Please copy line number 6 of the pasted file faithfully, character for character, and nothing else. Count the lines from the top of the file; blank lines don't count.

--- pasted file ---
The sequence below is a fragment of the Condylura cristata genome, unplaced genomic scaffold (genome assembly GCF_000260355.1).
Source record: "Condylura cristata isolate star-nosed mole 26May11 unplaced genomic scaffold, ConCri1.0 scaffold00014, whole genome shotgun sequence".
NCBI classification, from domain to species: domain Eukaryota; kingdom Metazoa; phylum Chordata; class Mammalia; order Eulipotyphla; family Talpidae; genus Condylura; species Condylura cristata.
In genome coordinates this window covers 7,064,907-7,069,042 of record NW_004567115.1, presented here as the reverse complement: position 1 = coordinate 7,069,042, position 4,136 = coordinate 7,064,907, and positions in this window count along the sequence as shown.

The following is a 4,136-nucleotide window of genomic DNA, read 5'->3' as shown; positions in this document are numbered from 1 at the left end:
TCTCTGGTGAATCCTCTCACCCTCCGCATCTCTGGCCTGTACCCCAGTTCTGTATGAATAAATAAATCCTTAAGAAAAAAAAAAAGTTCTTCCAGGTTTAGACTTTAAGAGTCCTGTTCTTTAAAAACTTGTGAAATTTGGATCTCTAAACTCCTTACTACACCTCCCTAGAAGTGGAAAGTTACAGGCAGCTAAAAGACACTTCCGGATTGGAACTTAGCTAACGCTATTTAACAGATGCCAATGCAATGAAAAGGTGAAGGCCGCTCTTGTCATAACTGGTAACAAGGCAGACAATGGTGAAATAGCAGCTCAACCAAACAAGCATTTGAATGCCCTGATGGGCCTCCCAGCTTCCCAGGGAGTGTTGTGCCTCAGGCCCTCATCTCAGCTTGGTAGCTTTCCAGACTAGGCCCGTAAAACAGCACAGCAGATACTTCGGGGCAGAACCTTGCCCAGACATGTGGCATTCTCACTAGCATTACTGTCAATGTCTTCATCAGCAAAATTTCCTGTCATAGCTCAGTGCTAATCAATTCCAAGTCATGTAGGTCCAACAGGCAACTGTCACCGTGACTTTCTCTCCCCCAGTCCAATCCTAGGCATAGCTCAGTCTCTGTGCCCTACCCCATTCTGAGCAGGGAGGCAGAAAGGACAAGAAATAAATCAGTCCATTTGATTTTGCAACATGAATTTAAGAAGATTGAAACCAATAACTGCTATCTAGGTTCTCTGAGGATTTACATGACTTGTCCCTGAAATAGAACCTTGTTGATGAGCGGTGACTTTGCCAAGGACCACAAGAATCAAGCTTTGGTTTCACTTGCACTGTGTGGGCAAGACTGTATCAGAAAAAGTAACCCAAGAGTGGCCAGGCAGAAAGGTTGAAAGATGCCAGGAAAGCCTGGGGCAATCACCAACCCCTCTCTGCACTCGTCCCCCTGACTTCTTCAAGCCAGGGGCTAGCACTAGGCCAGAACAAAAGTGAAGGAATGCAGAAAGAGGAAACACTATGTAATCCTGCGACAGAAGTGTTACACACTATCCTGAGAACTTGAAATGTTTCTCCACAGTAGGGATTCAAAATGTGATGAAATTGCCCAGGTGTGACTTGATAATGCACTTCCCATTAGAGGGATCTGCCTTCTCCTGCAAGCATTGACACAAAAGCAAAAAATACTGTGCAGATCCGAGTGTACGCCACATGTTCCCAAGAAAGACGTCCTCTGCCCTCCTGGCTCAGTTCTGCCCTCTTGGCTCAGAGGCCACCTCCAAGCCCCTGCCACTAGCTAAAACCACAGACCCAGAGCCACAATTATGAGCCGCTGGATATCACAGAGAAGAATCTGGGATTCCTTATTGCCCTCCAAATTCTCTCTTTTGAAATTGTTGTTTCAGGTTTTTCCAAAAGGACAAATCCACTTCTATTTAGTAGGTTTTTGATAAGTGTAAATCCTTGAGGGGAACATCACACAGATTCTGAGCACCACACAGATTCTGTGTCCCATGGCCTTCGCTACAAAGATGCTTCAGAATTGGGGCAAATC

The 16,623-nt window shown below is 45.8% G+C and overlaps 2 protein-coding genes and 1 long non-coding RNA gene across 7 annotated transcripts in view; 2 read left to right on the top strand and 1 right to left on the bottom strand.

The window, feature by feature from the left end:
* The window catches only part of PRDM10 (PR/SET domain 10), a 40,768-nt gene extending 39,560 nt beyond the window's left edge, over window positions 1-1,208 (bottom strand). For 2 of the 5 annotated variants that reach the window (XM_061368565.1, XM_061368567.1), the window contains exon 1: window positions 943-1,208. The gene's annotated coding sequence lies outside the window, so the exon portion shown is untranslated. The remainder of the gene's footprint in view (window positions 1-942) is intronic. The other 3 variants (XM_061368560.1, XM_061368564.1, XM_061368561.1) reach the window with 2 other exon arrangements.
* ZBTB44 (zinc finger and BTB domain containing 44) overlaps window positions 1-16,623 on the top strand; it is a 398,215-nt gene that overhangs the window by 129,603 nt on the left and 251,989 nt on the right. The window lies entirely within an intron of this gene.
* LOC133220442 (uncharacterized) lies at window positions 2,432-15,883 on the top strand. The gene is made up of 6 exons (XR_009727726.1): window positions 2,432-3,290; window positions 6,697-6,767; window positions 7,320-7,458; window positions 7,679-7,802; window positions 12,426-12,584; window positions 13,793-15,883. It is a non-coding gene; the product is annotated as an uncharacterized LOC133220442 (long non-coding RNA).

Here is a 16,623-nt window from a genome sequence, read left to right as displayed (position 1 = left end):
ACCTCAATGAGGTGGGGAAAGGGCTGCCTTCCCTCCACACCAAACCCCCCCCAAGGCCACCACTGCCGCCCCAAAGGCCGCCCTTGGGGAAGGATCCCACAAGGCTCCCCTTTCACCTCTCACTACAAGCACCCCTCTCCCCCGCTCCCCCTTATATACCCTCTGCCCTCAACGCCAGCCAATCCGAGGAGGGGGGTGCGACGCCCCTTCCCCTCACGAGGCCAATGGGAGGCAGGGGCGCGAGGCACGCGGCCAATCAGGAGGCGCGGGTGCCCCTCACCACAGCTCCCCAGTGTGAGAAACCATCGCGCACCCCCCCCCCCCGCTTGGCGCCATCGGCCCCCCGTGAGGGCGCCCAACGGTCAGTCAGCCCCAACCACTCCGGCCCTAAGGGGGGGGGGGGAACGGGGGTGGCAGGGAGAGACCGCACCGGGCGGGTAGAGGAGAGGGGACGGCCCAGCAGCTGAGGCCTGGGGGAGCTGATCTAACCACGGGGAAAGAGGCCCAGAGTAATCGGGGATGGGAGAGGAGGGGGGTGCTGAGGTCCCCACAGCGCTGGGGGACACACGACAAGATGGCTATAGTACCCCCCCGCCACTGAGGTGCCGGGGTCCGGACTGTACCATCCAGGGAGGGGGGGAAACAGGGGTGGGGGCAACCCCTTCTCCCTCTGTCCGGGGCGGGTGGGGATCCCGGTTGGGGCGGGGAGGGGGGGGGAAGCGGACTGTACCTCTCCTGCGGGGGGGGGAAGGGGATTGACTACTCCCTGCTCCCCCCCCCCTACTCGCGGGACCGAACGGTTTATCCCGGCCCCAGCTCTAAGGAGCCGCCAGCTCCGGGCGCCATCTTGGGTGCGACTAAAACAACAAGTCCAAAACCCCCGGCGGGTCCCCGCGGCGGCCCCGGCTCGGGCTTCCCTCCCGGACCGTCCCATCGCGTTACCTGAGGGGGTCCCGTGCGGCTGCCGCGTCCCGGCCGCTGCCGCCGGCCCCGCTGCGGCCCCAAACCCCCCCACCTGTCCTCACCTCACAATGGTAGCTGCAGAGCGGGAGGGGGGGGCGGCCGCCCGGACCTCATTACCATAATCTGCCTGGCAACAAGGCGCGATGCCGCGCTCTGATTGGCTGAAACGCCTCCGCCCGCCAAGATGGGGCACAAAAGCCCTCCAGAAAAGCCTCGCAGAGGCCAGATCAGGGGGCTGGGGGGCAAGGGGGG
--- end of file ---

TCTCTGGTGAATCCTCTCACCCTCCGCATCTCTGGCCTGTACCCCAGTTCTGTATGAATAAATAAATCCTTAAGAAAAAAAAAAAGTTCTTCCAGGTTTAGACTTTAAGAGTCCTGTTCTTTAAAAACTTGTGAAATTTGGATCTCTAAACTCCTTACTACACCTCCCTAGAAGTGGAAAGTTACAGGCAGCTAAAAGACACTTCCGGATTGGAACTTAGCTAACGCTATTTAACAGATGCCAATGCAATGAAAAGGTGAAGGCCGCTCTTGTCATAACTGGTAACAAGGCAGACAATGGTGAAATAGCAGCTCAACCAAACAAGCATTTGAATGCCCTGATGGGCCTCCCAGCTTCCCAGGGAGTGTTGTGCCTCAGGCCCTCATCTCAGCTTGGTAGCTTTCCAGACTAGGCCCGTAAAACAGCACAGCAGATACTTCGGGGCAGAACCTTGCCCAGACATGTGGCATTCTCACTAGCATTACTGTCAATGTCTTCATCAGCAAAATTTCCTGTCATAGCTCAGTGCTAATCAATTCCAAGTCATGTAGGTCCAACAGGCAACTGTCACCGTGACTTTCTCTCCCCCAGTCCAATCCTAGGCATAGCTCAGTCTCTGTGCCCTACCCCATTCTGAGCAGGGAGGCAGAAAGGACAAGAAATAAATCAGTCCATTTGATTTTGCAACATGAATTTAAGAAGATTGAAACCAATAACTGCTATCTAGGTTCTCTGAGGATTTACATGACTTGTCCCTGAAATAGAACCTTGTTGATGAGCGGTGACTTTGCCAAGGACCACAAGAATCAAGCTTTGGTTTCACTTGCACTGTGTGGGCAAGACTGTATCAGAAAAAGTAACCCAAGAGTGGCCAGGCAGAAAGGTTGAAAGATGCCAGGAAAGCCTGGGGCAATCACCAACCCCTCTCTGCACTCGTCCCCCTGACTTCTTCAAGCCAGGGGCTAGCACTAGGCCAGAACAAAAGTGAAGGAATGCAGAAAGAGGAAACACTATGTAATCCTGCGACAGAAGTGTTACACACTATCCTGAGAACTTGAAATGTTTCTCCACAGTAGGGATTCAAAATGTGATGAAATTGCCCAGGTGTGACTTGATAATGCACTTCCCATTAGAGGGATCTGCCTTCTCCTGCAAGCATTGACACAAAAGCAAAAAATACTGTGCAGATCCGAGTGTACGCCACATGTTCCCAAGAAAGACGTCCTCTGCCCTCCTGGCTCAGTTCTGCCCTCTTGGCTCAGAGGCCACCTCCAAGCCCCTGCCACTAGCTAAAACCACAGACCCAGAGCCACAATTATGAGCCGCTGGATATCACAGAGAAGAATCTGGGATTCCTTATTGCCCTCCAAATTCTCTCTTTTGAAATTGTTGTTTCAGGTTTTTCCAAAAGGACAAATCCACTTCTATTTAGTAGGTTTTTGATAAGTGTAAATCCTTGAGGGGAACATCACACAGATTCTGAGCACCACACAGATTCTGTGTCCCATGGCCTTCGCTACAAAGATGCTTCAGAATTGGGGCAAATC